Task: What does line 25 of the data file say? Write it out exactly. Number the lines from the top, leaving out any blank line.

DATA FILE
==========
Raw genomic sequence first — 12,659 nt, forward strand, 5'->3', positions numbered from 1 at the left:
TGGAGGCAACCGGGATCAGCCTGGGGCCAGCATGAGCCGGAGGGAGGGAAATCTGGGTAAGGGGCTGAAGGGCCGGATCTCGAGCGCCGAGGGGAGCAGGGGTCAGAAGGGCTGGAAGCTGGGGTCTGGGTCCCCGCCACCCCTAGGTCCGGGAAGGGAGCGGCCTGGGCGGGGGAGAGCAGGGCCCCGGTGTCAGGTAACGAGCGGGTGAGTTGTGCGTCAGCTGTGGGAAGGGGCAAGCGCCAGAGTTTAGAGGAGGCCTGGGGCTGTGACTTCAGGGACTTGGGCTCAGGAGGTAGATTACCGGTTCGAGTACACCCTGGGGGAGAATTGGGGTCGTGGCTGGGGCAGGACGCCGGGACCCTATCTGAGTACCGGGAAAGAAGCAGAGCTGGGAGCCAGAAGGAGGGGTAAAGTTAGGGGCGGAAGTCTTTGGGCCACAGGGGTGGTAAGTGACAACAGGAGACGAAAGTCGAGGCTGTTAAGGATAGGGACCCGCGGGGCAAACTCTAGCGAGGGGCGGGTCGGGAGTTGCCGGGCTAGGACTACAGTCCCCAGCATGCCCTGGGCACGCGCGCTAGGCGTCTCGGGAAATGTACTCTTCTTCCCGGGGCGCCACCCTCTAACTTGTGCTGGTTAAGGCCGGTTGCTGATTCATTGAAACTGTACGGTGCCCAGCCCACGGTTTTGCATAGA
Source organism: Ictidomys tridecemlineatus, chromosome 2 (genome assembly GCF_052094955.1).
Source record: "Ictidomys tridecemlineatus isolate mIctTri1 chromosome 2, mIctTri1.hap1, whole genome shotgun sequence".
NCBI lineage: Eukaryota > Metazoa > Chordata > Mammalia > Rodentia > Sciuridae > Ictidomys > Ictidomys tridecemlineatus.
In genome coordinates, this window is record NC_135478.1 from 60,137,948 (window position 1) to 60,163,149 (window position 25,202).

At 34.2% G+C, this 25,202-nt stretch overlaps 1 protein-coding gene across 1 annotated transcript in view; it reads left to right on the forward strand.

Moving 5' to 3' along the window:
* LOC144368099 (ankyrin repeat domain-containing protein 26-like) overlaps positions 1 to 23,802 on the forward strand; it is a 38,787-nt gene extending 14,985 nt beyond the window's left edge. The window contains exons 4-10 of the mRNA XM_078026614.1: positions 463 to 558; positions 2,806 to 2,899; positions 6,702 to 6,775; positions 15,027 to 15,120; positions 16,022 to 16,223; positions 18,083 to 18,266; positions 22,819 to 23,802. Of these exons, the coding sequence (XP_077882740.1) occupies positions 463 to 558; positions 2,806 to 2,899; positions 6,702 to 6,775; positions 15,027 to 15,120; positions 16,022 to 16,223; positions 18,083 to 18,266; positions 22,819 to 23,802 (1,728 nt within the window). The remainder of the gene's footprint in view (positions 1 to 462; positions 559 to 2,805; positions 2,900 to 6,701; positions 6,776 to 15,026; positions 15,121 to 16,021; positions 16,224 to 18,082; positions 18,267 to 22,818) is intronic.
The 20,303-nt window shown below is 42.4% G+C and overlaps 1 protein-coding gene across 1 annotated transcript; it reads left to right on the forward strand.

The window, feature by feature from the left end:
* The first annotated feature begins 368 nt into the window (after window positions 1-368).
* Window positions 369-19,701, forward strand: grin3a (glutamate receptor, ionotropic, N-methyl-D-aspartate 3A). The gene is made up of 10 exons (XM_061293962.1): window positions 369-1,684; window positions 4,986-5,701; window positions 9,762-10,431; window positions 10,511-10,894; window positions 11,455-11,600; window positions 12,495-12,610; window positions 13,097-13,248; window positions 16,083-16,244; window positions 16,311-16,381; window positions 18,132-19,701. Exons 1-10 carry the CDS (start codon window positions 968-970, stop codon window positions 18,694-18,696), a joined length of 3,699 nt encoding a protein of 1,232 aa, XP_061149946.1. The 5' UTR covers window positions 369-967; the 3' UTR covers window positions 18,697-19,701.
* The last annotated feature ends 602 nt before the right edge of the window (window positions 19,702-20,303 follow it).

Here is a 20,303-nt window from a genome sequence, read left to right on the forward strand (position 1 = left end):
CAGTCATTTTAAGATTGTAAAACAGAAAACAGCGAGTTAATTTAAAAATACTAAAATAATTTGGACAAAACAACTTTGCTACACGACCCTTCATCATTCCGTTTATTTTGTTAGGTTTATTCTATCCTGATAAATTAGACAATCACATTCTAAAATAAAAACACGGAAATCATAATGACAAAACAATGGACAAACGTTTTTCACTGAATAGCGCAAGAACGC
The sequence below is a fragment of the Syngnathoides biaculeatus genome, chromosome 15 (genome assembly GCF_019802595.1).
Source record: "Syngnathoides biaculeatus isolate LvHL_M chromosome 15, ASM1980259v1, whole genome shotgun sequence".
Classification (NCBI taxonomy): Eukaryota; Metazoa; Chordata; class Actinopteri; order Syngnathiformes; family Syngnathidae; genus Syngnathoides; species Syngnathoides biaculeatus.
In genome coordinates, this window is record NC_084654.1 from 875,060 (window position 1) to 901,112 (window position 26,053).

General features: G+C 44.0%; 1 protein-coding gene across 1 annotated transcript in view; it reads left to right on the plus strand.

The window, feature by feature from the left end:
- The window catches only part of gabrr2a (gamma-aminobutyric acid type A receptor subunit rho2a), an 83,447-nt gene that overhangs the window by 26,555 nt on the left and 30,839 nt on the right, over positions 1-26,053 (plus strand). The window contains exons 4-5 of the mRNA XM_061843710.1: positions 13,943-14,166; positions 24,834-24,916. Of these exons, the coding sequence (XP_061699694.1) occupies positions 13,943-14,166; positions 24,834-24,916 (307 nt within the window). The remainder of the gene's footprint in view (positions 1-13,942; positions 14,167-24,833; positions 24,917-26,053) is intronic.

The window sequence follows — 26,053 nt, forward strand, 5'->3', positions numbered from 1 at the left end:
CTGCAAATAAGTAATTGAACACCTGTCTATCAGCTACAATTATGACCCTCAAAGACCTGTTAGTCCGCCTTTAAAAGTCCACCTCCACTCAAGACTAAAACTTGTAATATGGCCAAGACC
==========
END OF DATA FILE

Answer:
CTGCAAATAAGTAATTGAACACCTGTCTATCAGCTACAATTATGACCCTCAAAGACCTGTTAGTCCGCCTTTAAAAGTCCACCTCCACTCAAGACTAAAACTTGTAATATGGCCAAGACC